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Arctic Glacier: Much Ado About Ice

Date: Oct 02, 2013 @ 07:00 AM
Filed Under: Turnaround Management
Related: Osler

Alvarez & Marsal’s Richard Morawetz discusses the complexities of Arctic Glacier’s insolvency proceedings under Canada’s Companies’ Creditors Arrangement Act and Chapter 15 of the U.S. Bankruptcy Code. In an intricate proceeding that included among other things, a breach of financial covenants to its lenders, a U.S. Department of Justice antitrust investigation, an eleventh hour acquisition play by a major competitor and claims in excess of $460 million, Morawetz was joined by leading practitioners in their respective fields. They include: Kevin McElcheran from McCarthy Tetrault LLP, Marc Wasserman and Jeremy Dacks from Osler Hoskin & Harcourt LLP; Art Chipman from TD Securities, Inc.; Tony DeMarinis and Scott Bomhof from Torys LLP; and Elizabeth Pillon from Stikeman Elliott LLP.

In July 2012, Arctic Glacier was sold successfully to an affiliate of H.I.G. Capital – proving that while the transaction was all about ice, the company’s fate wasn’t written on ice.

Editor’s note: This is the first of a three-part series that delves into the unique situations recognized by this year’s Turnaround Management Association (TMA) Turnaround and Transaction of the Year Awards. The Arctic Glacier team won in the Transaction of the Year for Mid-Sized Company category. The series will first appear in conjunction with the TMA’s Annual Conference in Washington D.C. on Oct. 3-5.

ABL Advisor: Please describe the significant events that occurred for the Arctic Glacier companies that resulted in the company’s troubles.

Richard Morawetz: This case has been fascinating as well as challenging for a number of reasons, including: the size of the insolvency, the cross border elements and wide geographic dispersion of the business and certain significant claims that had arisen prior to the filing. Arctic started out as a small Winnipeg-based company and had grown dramatically through multiple acquisitions. The company would buy up “mom and pop” packaged ice businesses –- plants and distribution centers –- and kept on acquiring to grow its business. As a result, Arctic’s business and debt load continued to grow. By July, 2011, $91 million of convertible debentures were due to mature.

Photo of Richard Morawetz - Managing Director - Alvarez & Marsal

The company had planned to refinance the maturing debentures, but was unable to, given its financial condition. As a result, the debentures were converted to equity, causing a significant dilution to the existing unitholders. Previously, Arctic had also become embroiled in a Department of Justice (“DOJ.”) antitrust investigation, along with two of its major competitors: Reddy Ice and Home City Ice. Arctic in fact pled guilty to a criminal anti-trust violation in the United States. Understandably, this investigation, together with the related class action litigation in the U.S and Canada, caused Arctic to incur ongoing significant legal fees and created uncertainty within the company. Also, the weather in the second quarter of 2011 was unseasonably poor, negatively affecting the business, and therefore played a factor in contributing additional financial constraints. By then, Arctic was in breach of certain financial covenants with its senior lenders, the Canada Pension Plan Investment Board (CPPIB) and West Face Capital. Arctic owed CPPIB and West Face Capital approximately $260 million at that point. With the covenant breaches, the D.O.J. investigation and class action litigation, Arctic was unable to obtain fresh financing.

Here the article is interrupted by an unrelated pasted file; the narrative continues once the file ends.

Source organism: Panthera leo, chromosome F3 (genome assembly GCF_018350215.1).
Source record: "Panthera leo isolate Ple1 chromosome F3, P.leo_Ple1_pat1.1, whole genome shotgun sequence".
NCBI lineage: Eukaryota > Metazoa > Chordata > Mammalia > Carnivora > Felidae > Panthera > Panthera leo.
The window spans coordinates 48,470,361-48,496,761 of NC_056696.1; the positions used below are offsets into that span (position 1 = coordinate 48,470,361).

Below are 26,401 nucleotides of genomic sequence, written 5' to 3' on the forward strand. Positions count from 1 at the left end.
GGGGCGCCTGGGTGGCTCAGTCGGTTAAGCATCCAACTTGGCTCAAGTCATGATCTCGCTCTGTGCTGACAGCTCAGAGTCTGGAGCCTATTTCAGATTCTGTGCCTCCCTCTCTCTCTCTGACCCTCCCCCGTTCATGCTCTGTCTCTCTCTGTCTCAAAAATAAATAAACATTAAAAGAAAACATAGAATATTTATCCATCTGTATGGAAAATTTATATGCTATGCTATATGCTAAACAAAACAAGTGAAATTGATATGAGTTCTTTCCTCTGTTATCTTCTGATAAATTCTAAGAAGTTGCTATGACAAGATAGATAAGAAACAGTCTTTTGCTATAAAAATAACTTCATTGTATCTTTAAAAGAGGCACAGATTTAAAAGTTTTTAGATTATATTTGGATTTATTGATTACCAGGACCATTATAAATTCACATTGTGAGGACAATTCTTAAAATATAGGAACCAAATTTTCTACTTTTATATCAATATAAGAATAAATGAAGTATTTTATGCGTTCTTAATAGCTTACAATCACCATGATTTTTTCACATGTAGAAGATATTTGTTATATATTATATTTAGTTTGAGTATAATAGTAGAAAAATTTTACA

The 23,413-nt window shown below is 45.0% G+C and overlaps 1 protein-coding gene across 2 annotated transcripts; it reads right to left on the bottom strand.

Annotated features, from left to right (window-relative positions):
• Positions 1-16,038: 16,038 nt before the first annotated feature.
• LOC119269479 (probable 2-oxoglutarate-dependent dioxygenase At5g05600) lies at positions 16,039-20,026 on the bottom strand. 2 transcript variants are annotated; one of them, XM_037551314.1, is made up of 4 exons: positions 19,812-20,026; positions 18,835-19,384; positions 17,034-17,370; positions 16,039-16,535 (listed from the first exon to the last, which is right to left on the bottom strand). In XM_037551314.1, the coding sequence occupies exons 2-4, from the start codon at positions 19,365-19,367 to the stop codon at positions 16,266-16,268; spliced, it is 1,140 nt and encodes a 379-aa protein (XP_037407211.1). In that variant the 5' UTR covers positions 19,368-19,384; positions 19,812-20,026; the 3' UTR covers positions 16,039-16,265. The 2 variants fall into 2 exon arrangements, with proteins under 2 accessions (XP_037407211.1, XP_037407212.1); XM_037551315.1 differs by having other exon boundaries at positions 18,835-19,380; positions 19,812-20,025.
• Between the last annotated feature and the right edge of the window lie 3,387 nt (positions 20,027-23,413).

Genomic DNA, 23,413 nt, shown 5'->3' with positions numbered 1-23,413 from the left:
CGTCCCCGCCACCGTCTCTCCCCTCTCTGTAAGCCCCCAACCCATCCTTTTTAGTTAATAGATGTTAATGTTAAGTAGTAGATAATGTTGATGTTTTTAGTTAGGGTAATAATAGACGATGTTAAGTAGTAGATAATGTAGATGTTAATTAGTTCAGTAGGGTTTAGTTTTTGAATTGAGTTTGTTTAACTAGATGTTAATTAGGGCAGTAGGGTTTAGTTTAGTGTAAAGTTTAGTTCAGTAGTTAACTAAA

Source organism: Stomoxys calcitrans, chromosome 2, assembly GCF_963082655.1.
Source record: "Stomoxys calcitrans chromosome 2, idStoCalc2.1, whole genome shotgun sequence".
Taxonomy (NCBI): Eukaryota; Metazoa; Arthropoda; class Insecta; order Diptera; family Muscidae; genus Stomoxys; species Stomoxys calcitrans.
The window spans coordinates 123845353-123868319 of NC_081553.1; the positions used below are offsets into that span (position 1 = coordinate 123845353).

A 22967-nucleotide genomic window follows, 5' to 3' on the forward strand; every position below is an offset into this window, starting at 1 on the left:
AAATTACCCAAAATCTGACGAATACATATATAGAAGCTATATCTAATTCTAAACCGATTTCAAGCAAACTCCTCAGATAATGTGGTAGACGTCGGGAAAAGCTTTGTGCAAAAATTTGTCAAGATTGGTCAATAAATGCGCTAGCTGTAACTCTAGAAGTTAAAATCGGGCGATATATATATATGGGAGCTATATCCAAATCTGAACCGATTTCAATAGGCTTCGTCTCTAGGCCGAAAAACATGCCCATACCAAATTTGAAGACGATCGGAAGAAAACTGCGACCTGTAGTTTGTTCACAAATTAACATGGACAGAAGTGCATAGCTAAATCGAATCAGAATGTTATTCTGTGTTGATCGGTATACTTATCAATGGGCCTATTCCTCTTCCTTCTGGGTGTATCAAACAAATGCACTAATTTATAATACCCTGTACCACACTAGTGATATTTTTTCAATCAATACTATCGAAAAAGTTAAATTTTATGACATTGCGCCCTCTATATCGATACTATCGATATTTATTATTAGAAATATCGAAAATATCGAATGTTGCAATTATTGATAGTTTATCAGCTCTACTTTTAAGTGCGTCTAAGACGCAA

Alvarez & Marsal became involved in late 2011 and assisted the company and its advisors in preparing for filings in February 2012 under the Companies’ Creditors Arrangement Act (“CCAA”) and Chapter 15 of the U.S. Bankruptcy Code. At that point, our role evolved to court-appointed CCAA Monitor and Foreign Representative under Chapter 15.

ABL Advisor: You note that Arctic Glacier was the second largest Canadian insolvency proceeding in 2012. Considering the cross border element, the size of the insolvency and the parties involved, this appears to be a rather complicated transaction. What were the other aspects that made the Arctic situation even more complex?

Morawetz: There were numerous complexities to this case. Arctic was a public company vehicle -- an income fund structure and therefore had continuing stock exchange reporting obligations. As Monitor, we had to be mindful of this in our reporting to the court and in any discussions with stakeholders. Eighty percent of its business operations and revenue were in the U.S., but its head office was in Winnipeg. Also, Arctic employed about 1,200 people full time and that number ramped up to about 3,000 in the busy season. While the company owned a significant portion of its vehicle fleet, it would have to always lease additional delivery vehicles in the busy season to meet demand. With the insolvency filings, the employees, customers and vendors were understandably concerned about Arctic’s future ability to operate. Adding to the concerns, Arctic had pled guilty to the criminal fine in connection with the DOJ investigation.

From a logistics and distribution perspective, the company maintained 80 locations throughout North America due to the logistical requirements in the packaged ice business.

Arctic’s issues were further complicated by the many claims which had arisen prior to filing. There was a U.S. direct purchasers’ claim that was settled for $12.5 million of which only $2.5 million had been paid prior to the filing, leaving $10 million still owed. There was also the DOJ’s antitrust claim for the criminal fine, which at the time of the filing amounted to $7 million, and there was a Canadian direct purchaser class action claim that had been provisionally settled for CDN$2 million.